Reference > Fiction > Nonfiction > Warner, et al., eds. > The Library
  PREVIOUSNEXT  

CONTENTS · GENERAL INDEX · QUICK INDEX · SONGS & LYRICS · BIOGRAPHIES
READER’S DIGEST · STUDENT’S COURSE · PORTRAITS · BIBLIOGRAPHIC RECORD
C.D. Warner, et al., comp.  The Library of the World’s Best Literature.
An Anthology in Thirty Volumes.  1917.
 
The Death of Sir Launcelot
By Sir Thomas Malory (d. c. 1470)
 
From ‘Morte d’Arthur’

THEN 1 Sir Launcelot, ever after, eat but little meat, nor drank, but continually mourned until he was dead; and then he sickened more and more, and dried and dwindled away. For the bishop, nor none of his fellows, might not make him to eat, and little he drank, that he was soon waxed shorter by a cubit than he was, that the people could not know him. For evermore day and night he prayed, but needfully, as nature required; sometimes he slumbered a broken sleep, and always he was lying groveling upon King Arthur’s and Queen Guenever’s tomb: and there was no comfort that the bishop, nor Sir Bors, nor none of all his fellows could make him; it availed nothing.  1
  O ye mighty and pompous lords, shining in the glory transitory of this unstable life, as in reigning over great realms and mighty great countries, fortified with strong castles and towers, edified with many a rich city; yea also, ye fierce and mighty knights, so valiant in adventurous deeds of arms,—behold! behold! see how this mighty conqueror, King Arthur, whom in his human life all the world doubted; see also, the noble Queen Guenever, which sometime sat in her chair, adorned with gold, pearls, and precious stones, now lie full low in obscure foss, or pit, covered with clods of earth and clay. Behold also this mighty champion, Sir Launcelot, peerless of all knighthood; see now how he lieth groveling upon the cold mold; now being so feeble and faint, that sometime was so terrible. How, and in what manner, ought ye to be so desirous of worldly honor, so dangerous. Therefore, methinketh this present book is right necessary often to be read; for in it shall ye find the most gracious, knightly, and virtuous war of the most noble knights of the world, whereby they gat a praising continually. Also me seemeth, by the oft reading thereof, ye shall greatly desire to accustom yourself in following of those gracious knightly deeds; that is to say, to dread God and to love righteousness,—faithfully and courageously to serve your sovereign prince; and the more that God hath given you triumphal honor, the meeker ought ye to be, ever fearing the unstableness of this deceitful world.  2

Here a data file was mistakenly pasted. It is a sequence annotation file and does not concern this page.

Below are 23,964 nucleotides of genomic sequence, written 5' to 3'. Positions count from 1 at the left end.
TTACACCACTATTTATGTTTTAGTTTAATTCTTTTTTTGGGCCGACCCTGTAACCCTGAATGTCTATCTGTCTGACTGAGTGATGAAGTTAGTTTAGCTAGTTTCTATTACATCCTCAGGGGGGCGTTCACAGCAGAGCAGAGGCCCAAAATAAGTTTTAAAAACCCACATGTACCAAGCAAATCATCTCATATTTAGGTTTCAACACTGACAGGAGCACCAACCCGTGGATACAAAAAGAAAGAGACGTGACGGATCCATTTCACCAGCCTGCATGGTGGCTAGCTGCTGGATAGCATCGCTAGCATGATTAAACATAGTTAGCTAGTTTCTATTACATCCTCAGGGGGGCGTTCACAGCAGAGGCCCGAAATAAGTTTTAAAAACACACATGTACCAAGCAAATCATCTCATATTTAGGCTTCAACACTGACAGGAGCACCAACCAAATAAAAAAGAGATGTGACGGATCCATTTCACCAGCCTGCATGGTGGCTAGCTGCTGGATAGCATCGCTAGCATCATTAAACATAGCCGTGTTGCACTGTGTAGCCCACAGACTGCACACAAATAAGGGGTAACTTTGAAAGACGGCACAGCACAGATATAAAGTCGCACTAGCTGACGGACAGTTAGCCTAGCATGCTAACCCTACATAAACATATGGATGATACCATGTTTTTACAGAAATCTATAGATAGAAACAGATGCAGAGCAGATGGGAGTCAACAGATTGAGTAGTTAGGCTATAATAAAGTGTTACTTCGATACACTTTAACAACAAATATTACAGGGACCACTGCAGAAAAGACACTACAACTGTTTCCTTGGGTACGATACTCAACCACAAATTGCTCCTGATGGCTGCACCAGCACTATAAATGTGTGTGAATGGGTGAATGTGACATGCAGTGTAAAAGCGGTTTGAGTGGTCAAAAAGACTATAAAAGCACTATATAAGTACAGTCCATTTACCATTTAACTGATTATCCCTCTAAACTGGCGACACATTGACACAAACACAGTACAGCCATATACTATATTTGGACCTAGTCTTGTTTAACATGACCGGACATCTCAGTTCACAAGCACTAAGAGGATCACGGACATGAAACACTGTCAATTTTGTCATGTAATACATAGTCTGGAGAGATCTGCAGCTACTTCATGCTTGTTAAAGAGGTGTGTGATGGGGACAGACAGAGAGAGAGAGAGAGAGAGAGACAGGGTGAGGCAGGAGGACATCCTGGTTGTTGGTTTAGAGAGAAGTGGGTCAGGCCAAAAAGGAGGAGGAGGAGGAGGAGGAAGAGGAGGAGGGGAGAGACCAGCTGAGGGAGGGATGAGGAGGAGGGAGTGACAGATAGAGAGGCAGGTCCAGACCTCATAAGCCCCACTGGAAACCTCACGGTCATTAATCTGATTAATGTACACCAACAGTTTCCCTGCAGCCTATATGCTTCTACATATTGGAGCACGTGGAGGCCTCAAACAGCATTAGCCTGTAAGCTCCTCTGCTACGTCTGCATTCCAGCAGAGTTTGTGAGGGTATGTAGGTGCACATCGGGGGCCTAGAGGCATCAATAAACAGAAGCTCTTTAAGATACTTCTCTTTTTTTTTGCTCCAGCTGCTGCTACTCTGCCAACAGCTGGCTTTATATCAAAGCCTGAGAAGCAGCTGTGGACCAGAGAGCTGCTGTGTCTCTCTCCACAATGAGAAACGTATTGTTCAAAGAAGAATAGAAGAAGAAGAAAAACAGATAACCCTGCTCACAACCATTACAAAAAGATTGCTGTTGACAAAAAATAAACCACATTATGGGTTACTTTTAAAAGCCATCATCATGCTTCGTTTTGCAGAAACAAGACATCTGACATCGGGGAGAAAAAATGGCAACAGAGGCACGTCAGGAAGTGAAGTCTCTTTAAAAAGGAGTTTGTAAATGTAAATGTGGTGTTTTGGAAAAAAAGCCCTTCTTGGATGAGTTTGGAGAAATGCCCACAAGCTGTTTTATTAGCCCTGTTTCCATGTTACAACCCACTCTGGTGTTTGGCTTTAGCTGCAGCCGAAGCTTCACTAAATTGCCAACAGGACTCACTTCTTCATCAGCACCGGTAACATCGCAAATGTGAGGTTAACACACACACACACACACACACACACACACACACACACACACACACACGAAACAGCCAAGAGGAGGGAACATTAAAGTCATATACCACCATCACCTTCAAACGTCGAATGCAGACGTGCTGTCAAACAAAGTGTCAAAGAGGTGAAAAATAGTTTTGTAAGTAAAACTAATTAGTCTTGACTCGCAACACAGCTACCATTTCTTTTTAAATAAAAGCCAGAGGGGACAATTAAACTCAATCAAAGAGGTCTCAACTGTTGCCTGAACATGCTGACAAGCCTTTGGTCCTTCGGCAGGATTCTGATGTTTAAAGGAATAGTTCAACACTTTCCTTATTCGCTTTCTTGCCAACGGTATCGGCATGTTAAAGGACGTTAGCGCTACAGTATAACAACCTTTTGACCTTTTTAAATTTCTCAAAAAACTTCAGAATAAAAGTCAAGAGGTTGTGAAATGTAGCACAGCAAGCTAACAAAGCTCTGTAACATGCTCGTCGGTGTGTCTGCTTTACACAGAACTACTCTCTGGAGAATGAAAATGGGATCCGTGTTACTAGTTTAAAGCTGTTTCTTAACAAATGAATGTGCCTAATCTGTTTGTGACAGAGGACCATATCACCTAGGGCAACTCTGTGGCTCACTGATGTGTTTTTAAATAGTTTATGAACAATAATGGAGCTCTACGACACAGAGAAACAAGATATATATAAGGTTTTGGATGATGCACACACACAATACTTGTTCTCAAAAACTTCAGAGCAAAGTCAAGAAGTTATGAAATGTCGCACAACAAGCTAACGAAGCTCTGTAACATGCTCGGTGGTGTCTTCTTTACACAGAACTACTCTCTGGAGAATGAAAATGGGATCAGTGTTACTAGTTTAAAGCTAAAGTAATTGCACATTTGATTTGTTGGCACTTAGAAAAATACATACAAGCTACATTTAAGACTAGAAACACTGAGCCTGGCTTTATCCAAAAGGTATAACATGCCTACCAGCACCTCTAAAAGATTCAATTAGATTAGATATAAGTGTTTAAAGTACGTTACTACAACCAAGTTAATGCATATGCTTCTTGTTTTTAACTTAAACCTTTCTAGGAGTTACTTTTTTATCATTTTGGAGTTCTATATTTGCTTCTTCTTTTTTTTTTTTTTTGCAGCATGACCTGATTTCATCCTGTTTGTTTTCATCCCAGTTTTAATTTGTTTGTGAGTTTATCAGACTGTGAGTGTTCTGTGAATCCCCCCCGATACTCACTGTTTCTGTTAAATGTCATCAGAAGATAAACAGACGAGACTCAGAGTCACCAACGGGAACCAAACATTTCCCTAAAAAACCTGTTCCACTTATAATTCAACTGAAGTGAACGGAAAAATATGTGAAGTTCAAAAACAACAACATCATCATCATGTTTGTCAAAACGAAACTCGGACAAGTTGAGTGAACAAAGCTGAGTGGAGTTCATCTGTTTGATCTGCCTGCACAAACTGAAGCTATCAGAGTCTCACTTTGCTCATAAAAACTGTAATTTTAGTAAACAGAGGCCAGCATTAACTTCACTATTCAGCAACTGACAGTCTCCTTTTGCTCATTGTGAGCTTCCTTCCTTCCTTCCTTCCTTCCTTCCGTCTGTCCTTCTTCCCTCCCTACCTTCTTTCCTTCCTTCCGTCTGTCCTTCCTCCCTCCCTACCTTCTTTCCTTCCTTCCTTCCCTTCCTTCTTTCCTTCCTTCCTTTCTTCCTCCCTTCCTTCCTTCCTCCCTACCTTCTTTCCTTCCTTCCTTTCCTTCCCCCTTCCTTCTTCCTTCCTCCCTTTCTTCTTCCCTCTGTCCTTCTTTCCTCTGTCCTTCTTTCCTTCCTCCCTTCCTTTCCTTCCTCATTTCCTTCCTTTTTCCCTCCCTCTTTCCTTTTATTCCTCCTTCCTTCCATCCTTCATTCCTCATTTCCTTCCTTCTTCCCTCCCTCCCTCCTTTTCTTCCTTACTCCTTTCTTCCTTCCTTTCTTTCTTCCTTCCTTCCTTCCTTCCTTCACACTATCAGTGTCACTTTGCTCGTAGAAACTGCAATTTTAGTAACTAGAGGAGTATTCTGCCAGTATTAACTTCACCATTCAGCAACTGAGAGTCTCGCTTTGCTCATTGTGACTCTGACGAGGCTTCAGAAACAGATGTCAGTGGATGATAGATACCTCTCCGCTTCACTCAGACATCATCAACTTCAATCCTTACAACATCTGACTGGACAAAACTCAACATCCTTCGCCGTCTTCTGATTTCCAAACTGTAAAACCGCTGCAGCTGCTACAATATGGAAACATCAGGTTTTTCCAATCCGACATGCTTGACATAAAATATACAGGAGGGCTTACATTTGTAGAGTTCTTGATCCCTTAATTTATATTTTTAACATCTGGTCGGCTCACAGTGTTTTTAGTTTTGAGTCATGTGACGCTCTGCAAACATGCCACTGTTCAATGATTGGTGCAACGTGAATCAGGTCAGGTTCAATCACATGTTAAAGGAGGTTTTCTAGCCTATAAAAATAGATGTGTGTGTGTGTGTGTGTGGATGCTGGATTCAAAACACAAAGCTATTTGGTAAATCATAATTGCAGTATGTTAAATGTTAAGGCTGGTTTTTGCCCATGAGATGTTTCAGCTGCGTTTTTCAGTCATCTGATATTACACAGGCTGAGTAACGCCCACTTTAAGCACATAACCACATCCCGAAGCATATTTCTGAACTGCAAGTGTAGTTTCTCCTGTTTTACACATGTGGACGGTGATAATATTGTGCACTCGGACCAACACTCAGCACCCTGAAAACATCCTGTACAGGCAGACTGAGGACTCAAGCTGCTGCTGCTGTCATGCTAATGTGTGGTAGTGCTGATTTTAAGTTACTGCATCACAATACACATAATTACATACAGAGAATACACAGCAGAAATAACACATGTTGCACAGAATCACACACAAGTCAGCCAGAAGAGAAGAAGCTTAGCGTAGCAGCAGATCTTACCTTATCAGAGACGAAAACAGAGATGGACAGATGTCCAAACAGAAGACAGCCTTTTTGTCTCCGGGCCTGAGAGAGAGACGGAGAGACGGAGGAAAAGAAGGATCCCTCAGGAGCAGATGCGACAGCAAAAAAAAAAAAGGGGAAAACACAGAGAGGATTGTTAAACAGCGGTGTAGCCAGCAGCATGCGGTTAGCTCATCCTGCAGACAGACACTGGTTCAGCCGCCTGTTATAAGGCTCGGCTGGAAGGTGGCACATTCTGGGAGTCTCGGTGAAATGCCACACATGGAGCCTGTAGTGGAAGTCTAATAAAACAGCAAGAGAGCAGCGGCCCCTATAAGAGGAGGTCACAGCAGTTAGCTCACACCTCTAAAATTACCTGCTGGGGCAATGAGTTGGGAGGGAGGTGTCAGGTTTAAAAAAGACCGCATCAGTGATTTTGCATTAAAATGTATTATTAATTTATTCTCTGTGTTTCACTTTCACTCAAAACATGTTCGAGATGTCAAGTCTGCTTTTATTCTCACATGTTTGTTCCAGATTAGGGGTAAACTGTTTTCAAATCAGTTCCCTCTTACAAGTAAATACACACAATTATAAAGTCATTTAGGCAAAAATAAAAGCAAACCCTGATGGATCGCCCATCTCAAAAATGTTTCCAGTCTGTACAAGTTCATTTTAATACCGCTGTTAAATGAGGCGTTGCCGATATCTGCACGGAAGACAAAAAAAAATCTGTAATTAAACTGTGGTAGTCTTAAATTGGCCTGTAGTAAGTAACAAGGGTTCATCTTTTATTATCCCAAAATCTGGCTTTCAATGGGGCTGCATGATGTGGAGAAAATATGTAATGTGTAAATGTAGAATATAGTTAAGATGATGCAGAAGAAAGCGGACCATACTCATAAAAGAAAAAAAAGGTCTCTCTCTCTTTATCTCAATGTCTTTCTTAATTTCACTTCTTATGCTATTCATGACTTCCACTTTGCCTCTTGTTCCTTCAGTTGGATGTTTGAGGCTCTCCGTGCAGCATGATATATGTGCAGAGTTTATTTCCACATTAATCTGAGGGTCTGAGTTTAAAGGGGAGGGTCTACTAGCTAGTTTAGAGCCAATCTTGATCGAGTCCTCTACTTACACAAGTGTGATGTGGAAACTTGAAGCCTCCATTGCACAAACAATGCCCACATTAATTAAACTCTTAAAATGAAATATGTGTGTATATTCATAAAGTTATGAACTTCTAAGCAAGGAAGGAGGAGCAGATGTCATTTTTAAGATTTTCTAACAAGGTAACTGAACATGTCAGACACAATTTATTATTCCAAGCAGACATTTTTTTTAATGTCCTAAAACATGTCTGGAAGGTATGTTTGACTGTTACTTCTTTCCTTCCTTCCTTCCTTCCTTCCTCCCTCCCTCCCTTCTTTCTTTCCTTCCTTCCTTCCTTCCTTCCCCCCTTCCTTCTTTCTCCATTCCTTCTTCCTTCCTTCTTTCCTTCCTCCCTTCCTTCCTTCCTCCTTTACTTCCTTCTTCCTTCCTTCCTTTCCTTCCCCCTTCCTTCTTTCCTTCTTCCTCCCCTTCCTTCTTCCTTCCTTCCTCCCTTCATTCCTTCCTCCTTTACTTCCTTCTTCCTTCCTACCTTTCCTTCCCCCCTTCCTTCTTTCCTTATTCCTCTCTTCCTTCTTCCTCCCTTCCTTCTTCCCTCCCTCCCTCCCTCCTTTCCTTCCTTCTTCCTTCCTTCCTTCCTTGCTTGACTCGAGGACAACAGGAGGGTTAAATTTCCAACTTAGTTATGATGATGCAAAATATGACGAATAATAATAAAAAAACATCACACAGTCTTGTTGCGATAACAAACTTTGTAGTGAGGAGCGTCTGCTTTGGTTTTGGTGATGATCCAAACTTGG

Note 1. The second paragraph of this eloquent passage is not to be found in the first edition of the ‘Morte d’Arthur,’ and is probably by some other writer than Malory. This, however, does not affect its eloquence. [back]
 
 
CONTENTS · GENERAL INDEX · SONGS & LYRICS · BIOGRAPHICAL DICTIONARY
READER’S DIGEST · STUDENT’S COURSE · BIBLIOGRAPHIC RECORD
  PREVIOUSNEXT  
 

Shakespeare · Bible · Strunk · Anatomy · Nonfiction · Quotations · Reference · Fiction · Poetry
© 1993–2015 Bartleby.com · [Top 150] · Subjects · Titles · Authors · World Lit.